How to Make a Delicious Coffee at Home, for Pennies!
2020 was the year I embraced coffee at home and got rid of my habit of costly daily takeaway coffees. Aside from the obvious financial implications of this habit, I had always enjoyed getting a coffee out as part of my daily routine. Without the commute to work I also lost that part of my day where I would walk, listen to a podcast, have a coffee, and mentally prepare for the day.
Making coffee at home doesn’t have to be a chore, it can be a beautiful ritual which marks out the beginning of your day. Filter, aeropress, french press, espresso, there seem to be an endless number of gadgets available for making coffee at home.
My personal favourite is the American-style filter coffee machine. I make a pot of coffee when I wake up in the morning and usually have two cups before I leave the house. I like that it’s more mellow than espresso based beverages and that it’s the perfect temperature for sipping. My favorite brand is a hazelnut coffee bean from Dunkin Donuts, but I save that as a special treat for the weekends and just use an Italian roast during the week.
Benefits and downsides of various coffee making tools
The aeropress is a funny looking plunger system to make espresso coffee at home. It was invented in 2005 by Aerobie president Alan Adler. Coffee is steeped for 10–50 seconds and then forced through a filter by pressing the plunger through the tube. The filters used are either the AeroPress paper filters or disc shaped thin metal filters.
Using an aeropress is simple. It takes a bit of time to boil water, a little time to let the grounds brew, and then you press the plunger and Voila! Espresso coffee from the comfort of home.
These are also great if you work in an office and want to make your own coffee. I used to keep one at my desk to save me running out for an afternoon brew.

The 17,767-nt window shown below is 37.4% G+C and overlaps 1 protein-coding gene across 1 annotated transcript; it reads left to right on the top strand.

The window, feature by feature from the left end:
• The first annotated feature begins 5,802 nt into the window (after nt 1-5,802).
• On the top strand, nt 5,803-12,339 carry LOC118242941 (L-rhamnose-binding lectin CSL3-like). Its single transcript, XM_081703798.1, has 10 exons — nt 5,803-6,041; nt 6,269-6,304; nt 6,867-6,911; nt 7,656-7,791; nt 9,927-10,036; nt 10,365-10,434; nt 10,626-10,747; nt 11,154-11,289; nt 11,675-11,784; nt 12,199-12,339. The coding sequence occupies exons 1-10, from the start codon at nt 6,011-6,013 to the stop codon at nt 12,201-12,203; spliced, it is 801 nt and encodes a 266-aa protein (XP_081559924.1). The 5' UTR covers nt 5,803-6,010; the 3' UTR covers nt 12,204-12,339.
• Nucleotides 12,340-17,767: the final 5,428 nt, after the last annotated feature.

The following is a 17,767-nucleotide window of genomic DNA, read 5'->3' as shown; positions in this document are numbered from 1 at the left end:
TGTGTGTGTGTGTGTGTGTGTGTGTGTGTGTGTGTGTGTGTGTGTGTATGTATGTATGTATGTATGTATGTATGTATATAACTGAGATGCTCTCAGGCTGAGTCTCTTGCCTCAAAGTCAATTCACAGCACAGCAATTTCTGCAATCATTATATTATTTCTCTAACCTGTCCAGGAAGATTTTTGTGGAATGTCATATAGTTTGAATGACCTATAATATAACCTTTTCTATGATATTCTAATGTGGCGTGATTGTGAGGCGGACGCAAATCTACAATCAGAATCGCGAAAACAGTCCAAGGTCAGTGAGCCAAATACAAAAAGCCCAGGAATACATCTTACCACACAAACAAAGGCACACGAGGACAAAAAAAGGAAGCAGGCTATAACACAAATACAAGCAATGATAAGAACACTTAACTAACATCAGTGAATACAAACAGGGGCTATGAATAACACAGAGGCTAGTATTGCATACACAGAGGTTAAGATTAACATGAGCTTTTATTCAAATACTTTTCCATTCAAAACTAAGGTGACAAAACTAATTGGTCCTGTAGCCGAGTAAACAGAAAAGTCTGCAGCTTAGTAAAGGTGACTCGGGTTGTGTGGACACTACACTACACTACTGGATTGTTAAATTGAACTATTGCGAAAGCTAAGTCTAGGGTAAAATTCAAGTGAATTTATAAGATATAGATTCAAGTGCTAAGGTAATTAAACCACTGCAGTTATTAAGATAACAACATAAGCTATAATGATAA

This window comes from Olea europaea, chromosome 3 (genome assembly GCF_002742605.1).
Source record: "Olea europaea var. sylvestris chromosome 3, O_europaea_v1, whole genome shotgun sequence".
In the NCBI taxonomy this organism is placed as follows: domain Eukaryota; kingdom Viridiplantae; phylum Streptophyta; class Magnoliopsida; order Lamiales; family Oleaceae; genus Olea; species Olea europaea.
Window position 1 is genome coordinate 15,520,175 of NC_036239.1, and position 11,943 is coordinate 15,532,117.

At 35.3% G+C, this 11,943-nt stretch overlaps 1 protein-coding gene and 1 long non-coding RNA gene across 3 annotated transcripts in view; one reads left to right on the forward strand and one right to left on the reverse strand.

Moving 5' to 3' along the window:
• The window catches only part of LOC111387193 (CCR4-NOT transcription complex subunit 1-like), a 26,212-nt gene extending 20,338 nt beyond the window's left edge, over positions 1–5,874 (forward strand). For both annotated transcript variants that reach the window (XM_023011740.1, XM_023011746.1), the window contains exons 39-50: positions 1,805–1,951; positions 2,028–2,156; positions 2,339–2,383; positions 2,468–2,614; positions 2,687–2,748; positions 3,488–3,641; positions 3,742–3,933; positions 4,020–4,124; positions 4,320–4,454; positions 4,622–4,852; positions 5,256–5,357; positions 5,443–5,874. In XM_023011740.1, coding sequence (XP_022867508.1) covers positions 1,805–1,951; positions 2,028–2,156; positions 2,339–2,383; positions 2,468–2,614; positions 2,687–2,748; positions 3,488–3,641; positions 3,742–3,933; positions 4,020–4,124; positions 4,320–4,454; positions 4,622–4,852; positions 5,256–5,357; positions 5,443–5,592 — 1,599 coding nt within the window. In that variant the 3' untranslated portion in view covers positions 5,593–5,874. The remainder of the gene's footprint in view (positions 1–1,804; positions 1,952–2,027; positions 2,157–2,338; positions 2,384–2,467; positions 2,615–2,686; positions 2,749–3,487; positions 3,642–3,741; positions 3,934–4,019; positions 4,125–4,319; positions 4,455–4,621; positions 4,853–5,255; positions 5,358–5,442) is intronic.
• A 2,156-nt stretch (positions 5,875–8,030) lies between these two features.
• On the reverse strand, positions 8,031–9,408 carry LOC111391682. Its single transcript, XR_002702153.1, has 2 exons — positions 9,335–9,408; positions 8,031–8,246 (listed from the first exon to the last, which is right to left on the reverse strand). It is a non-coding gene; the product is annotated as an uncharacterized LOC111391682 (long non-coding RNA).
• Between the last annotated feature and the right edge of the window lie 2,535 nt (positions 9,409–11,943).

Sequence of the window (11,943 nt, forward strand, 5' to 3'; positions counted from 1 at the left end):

It’s 25$ for the Aeropress starter kit, which includes paper filters. Replacement filters will run you 7£ for 350, so a small 0.02 cents per coffee. If you are making a couple coffees in a row you can also reuse the filter paper. So we are talking pennies!
Cons: You can only make enough coffee for one or two people at a time. Definitely a negative if you are serving a crowd.
Pros: Delicious, strong, single serve coffee. Good base for making lattes and cappuccinos. This is a great option for making espresso at home without having to buy an expensive espresso coffee maker.
25£ + 7£ a year filter papers.
Simple and timeless, French press coffee is a weekend staple for me. You can buy smaller versions to serve one cup at a time, or larger versions will serve 4–7 cups of filter coffee.
French press coffee has a higher caffeine content because of the way that its brewed, you may also get a slightly more acidic flavor from the bean. It’s a great option when you want to make a pot of coffee to share.
One of these will set you make between 7–30$, depending on the size of the carafe. There are no filters involved, so no running costs.
Pros: Fuss-free coffee. You just pour nearly boiling water over coffee grounds and let it sit while you get on with your day.